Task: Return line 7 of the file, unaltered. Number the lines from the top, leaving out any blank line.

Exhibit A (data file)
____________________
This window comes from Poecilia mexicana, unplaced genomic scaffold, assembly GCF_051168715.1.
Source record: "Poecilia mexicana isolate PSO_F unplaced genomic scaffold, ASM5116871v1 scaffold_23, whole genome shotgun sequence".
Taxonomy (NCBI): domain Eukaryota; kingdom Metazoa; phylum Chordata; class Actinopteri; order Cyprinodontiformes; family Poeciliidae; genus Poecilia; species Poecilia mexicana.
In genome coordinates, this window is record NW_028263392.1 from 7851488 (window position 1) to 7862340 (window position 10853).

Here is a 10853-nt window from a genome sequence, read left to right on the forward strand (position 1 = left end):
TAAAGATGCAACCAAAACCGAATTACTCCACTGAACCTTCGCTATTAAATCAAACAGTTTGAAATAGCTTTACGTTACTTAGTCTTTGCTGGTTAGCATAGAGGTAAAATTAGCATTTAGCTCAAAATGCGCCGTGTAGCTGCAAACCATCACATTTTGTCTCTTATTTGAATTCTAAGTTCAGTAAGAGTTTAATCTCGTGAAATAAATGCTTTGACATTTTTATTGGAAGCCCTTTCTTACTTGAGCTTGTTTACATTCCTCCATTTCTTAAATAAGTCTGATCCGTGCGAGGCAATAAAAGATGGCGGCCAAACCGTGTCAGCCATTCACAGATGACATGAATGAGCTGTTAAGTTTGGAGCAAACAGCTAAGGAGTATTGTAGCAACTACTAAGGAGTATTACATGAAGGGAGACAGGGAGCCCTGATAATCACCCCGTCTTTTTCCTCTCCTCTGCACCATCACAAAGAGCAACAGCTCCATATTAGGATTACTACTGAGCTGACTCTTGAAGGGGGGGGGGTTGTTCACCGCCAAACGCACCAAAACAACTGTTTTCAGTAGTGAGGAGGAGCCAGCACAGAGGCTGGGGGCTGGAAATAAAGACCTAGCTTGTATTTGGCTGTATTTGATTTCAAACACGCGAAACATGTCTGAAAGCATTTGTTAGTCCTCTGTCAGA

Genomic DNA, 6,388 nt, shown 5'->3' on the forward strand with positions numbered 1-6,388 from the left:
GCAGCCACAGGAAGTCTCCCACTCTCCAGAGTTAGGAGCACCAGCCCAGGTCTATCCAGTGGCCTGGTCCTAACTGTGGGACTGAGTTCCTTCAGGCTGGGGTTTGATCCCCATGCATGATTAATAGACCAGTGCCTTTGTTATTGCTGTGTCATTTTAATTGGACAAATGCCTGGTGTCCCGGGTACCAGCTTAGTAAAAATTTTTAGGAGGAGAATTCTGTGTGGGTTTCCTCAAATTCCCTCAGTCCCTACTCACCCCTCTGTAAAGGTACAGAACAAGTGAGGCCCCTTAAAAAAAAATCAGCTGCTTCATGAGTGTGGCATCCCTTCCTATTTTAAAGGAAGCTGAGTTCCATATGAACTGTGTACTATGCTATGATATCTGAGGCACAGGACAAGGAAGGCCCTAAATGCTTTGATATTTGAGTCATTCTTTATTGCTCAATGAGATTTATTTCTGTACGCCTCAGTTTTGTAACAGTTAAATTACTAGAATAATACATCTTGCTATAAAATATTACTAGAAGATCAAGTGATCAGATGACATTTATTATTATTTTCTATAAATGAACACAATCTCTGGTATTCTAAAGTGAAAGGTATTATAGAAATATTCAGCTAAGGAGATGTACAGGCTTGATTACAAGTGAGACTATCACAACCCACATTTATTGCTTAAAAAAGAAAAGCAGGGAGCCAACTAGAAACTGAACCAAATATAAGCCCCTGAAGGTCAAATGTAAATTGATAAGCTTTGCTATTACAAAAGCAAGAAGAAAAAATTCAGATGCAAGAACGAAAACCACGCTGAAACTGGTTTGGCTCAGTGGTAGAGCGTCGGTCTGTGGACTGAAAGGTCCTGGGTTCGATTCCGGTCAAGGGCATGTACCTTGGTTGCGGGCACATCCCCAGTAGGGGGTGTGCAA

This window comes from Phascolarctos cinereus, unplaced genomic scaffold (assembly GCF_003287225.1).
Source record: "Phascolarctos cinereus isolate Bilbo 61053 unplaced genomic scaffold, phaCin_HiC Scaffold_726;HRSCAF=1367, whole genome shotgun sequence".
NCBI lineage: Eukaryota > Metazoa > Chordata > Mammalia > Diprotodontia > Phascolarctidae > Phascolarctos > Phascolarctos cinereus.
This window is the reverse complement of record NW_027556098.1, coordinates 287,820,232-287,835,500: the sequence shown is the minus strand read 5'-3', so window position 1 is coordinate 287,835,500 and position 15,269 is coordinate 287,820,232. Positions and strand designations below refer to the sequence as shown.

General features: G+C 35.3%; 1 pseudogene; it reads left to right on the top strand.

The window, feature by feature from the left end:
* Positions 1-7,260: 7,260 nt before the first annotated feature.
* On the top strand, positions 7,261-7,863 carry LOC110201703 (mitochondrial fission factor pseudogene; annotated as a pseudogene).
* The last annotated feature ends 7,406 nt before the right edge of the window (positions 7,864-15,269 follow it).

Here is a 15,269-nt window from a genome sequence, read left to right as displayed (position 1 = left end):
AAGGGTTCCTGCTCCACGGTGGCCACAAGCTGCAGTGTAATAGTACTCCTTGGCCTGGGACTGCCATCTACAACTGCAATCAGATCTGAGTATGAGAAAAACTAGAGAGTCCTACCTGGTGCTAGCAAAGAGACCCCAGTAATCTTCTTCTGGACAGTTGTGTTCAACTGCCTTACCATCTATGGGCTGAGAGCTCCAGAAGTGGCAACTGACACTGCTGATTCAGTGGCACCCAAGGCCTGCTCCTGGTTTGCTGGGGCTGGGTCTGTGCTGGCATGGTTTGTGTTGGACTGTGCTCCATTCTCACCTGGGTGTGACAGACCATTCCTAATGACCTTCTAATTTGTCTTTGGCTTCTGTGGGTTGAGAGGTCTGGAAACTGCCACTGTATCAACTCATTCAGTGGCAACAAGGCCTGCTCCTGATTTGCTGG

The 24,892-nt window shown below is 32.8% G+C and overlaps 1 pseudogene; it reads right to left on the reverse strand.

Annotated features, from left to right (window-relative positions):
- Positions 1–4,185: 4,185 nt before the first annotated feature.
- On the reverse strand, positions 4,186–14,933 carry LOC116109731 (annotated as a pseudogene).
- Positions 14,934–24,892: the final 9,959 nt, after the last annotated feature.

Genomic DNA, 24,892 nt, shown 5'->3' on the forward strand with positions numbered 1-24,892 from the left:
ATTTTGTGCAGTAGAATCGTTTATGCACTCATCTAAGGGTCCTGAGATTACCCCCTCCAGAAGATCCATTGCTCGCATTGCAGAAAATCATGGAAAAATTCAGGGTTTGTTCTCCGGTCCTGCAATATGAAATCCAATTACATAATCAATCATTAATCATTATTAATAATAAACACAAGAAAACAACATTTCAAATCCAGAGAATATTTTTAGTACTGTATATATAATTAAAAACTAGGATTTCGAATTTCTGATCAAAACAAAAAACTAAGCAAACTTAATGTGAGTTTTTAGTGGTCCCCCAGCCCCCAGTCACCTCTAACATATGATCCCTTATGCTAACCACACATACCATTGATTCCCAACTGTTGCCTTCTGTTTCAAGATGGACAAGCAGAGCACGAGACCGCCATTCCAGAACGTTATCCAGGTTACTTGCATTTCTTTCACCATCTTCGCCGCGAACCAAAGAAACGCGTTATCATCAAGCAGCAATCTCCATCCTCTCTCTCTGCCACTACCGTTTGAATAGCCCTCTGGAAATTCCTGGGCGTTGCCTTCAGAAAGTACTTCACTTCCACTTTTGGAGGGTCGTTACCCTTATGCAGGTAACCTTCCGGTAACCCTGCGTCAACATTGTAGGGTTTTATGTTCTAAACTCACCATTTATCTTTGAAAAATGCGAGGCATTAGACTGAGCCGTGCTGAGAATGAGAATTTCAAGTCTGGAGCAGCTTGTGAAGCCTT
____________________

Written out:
Genomic DNA, 6,388 nt, shown 5'->3' on the forward strand with positions numbered 1-6,388 from the left: